But in districts where disagreement between home-state senators and Senate leaders can result in delays to the confirmation process, nominees tend to fall less in line ideologically with the White House's agenda and are less controversial.
"You can't have an extreme person on the left because the president won't appoint, and you can't have an extreme person on the right because the Democratic senator won't send in the blue slip," said Arthur Hellman, a law professor at the University of Pittsburgh.
This nuance has already played out in several districts with Democratic senators.
For example, Maryellen Noreika, who was nominated to the District of Delaware by Trump, was also praised by Delaware Sens. Chris Coons and Tom Carper, who are both Democrats.
But in New York, where there has been a partisan standoff between Sen. Chuck Schumer, D-N.Y., and Majority Leader Mitch McConnell, R-Ky., Trump renominated nine of his choices in various districts this year after their nominations from last year expired without a vote. Those nominations are still pending.
There are still several vacancies left in districts politically aligned with Trump, but many more are in states where there are two Democratic senators or one from each party.
California tops the list by number of district court vacancies with 14 judgeships waiting to be filled, while New York comes in a close second with 13 vacancies.
The administration has already shown signs of turning its attention to tackling these districts. After an initial round of nominations in February, Trump named three more judges to California's central district in August, for a total of six. He made a second and third nomination to California's southern district the same month. This shows a turning of the tide after ignoring the districts the first two years of his presidency, despite its high number of vacancies.
As Trump continues to pivot towards filling vacancies in these districts, he's likely to "put packages together," Hellman said.
This means having to negotiate with senators from those states to find "one or two [judges] that would ordinarily be unacceptable to one side or the other packaged with some that are at least tolerable for everybody."
Such nominations are likely to take much longer than the nominations during the first half of his term because of the extensive vetting process the White House will have to conduct in addition to the negotiations with home-state senators, and the rate of appointments may slow down, as they have for most recent presidents.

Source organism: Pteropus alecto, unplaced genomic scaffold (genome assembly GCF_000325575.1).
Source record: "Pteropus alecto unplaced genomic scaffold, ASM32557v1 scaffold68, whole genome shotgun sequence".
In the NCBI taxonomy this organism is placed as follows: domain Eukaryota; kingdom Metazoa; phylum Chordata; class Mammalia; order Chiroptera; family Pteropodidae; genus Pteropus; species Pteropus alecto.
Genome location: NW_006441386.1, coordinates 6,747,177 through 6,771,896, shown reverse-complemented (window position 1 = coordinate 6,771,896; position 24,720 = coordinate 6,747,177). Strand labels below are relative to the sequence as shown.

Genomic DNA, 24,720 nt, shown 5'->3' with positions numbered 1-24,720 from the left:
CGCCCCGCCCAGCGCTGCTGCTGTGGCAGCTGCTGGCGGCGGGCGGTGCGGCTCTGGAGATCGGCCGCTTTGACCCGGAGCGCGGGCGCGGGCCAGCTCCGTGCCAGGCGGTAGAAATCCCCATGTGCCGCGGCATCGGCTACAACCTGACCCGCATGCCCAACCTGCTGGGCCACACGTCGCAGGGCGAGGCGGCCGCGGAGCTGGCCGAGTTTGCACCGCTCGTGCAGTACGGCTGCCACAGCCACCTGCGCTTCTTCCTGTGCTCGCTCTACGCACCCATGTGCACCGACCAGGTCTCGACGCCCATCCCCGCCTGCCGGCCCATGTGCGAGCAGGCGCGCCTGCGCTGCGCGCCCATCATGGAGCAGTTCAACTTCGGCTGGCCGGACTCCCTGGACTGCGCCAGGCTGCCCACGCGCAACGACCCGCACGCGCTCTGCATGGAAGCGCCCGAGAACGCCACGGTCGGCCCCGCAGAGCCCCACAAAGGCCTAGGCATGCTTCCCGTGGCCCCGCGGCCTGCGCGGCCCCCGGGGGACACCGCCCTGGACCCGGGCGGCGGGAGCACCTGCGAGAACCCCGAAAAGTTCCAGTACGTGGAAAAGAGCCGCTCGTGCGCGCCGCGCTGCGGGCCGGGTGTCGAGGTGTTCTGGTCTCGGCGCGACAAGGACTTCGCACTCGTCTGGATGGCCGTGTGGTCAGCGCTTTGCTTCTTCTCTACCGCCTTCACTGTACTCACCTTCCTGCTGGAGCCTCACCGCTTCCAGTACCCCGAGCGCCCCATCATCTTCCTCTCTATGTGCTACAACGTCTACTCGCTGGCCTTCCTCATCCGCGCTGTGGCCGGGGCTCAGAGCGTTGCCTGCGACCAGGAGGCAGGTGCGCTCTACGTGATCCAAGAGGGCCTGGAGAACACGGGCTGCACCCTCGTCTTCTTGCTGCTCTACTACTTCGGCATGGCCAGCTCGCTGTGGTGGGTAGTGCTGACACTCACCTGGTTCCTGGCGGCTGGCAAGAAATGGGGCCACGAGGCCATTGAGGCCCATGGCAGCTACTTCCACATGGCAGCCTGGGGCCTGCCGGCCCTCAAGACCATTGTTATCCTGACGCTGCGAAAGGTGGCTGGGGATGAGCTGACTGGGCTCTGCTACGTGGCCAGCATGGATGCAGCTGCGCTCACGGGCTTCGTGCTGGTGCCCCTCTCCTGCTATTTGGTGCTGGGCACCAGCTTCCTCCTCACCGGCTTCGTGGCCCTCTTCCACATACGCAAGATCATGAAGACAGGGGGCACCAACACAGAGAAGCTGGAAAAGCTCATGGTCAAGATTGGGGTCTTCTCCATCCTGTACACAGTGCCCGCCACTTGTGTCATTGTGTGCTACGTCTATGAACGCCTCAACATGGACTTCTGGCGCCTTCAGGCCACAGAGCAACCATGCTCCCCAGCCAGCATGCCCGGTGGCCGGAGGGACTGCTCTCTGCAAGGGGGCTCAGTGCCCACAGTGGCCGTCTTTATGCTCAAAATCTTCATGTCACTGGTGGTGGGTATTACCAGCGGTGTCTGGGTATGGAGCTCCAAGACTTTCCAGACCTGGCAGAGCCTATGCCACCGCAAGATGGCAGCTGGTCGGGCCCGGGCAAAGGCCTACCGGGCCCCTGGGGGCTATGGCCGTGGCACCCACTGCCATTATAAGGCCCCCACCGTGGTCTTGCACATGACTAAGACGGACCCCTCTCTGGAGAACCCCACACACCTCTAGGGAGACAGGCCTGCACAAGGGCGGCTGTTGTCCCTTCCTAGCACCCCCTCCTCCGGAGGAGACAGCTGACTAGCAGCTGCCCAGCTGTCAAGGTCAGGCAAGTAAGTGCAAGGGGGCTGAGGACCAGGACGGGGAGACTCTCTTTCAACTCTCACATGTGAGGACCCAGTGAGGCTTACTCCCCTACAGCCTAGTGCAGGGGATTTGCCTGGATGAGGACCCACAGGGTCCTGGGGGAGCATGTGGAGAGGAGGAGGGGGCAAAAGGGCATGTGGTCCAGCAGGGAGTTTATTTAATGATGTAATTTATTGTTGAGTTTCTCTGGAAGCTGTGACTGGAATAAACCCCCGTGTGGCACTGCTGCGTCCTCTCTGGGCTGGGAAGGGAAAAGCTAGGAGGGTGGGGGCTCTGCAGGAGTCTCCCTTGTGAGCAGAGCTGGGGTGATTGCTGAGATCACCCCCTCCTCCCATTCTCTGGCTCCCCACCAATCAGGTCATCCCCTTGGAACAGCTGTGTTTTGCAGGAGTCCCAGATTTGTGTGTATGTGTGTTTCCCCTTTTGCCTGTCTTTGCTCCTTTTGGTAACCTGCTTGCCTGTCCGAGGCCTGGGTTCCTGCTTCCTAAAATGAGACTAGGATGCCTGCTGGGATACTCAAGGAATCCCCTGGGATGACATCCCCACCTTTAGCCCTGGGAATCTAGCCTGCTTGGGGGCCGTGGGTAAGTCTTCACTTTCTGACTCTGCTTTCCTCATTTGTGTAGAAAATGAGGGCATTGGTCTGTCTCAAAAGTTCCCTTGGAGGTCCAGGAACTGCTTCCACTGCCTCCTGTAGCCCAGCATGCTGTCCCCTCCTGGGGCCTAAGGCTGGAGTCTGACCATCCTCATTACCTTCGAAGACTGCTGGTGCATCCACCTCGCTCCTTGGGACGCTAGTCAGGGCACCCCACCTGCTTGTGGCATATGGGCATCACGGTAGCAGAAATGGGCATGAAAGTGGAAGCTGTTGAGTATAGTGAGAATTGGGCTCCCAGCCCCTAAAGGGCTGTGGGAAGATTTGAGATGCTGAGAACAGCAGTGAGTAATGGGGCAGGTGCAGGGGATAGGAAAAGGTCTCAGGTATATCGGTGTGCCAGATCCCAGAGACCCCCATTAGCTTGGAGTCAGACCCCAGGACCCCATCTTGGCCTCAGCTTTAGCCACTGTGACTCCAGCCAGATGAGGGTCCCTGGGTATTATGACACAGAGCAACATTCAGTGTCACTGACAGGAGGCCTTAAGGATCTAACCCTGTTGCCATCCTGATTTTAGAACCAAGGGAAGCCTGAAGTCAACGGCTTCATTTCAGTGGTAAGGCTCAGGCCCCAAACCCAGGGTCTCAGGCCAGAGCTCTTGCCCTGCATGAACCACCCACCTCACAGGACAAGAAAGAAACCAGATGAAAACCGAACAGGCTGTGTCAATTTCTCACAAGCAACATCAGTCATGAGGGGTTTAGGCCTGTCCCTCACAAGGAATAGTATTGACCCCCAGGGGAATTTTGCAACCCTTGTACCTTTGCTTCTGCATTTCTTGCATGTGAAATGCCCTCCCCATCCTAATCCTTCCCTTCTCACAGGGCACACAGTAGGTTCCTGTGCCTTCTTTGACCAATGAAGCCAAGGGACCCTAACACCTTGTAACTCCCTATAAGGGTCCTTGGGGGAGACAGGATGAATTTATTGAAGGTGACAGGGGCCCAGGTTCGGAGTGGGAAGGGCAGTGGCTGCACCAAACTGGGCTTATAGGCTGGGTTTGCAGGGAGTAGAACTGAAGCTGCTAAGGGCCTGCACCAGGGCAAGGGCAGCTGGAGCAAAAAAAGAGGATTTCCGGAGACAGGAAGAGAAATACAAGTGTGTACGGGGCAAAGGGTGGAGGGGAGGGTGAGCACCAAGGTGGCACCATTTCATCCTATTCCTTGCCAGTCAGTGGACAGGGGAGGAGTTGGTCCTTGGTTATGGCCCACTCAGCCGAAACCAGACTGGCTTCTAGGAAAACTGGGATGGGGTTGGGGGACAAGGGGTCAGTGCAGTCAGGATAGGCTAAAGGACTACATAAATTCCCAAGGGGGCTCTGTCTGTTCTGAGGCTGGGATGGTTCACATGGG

That is, unless Lindsey Graham, chairman of the Senate Judiciary Committee, chooses to abandon the blue slip policy as he did for the appellate courts, which would make it easier, technically, to appoint district court judges.
Rules Changes Smooth the Way
While Trump entered office with a high number of vacancies, he has also benefited from the 2013 abolition of the filibuster, according to Kenneth Manning, a political science professor at the University of Massachusetts, Dartmouth.
Trump's path was further smoothed by a Senate vote in April shortening the number of hours of debate allowed on nominees from 30 hours to two, according to political science professor Sheldon Goldman at the University of Massachusetts, Amherst.
Trump has had 99 district court judges, or 70% of his nominees, confirmed by Sept. 10. Two of those appointees — Peter J. Phipps and A. Marvin Quattlebaum Jr. — were subsequently elevated to circuit courts, bringing the number of active district court appointees to 97. Obama, on the other hand, had 74, or 62%, of his district court nominees confirmed at the same point in his presidency.
"The rules are much more conducive now to an administration getting their judges approved as long as their party controls the Senate," Manning said.
And yet, even though Trump has faced fewer obstacles than Obama did, during the first Congress of Trump's term there was a "surprisingly high" amount of opposition to nominees many considered controversial, Goldman noted.
He expects a big push to get nominees to the district courts confirmed by this fall, ahead of the 2020 elections.
"Trump's impact would be greater if all the vacancies were filled, and I think the impact for the district courts will be felt when this Congress is finished," Goldman said.
District courts have significant reach and power in interpreting the law. Appellate courts, which hear thousands of cases compared to the 75 to 80 the Supreme Court hears each year, have affirmed lower court decisions more than 60% of the time in the last three years, according to the Administrative Office of the U.S. Courts.
"The reality is when cases are decided by the U.S. district court, in most instances, those decisions stand," Manning said.
Annie Pancak and Amanda James are data reporters for Law360. Graphics by Chris Yates. Editing by Pamela Wilkinson, Jocelyn Allison and John Campbell.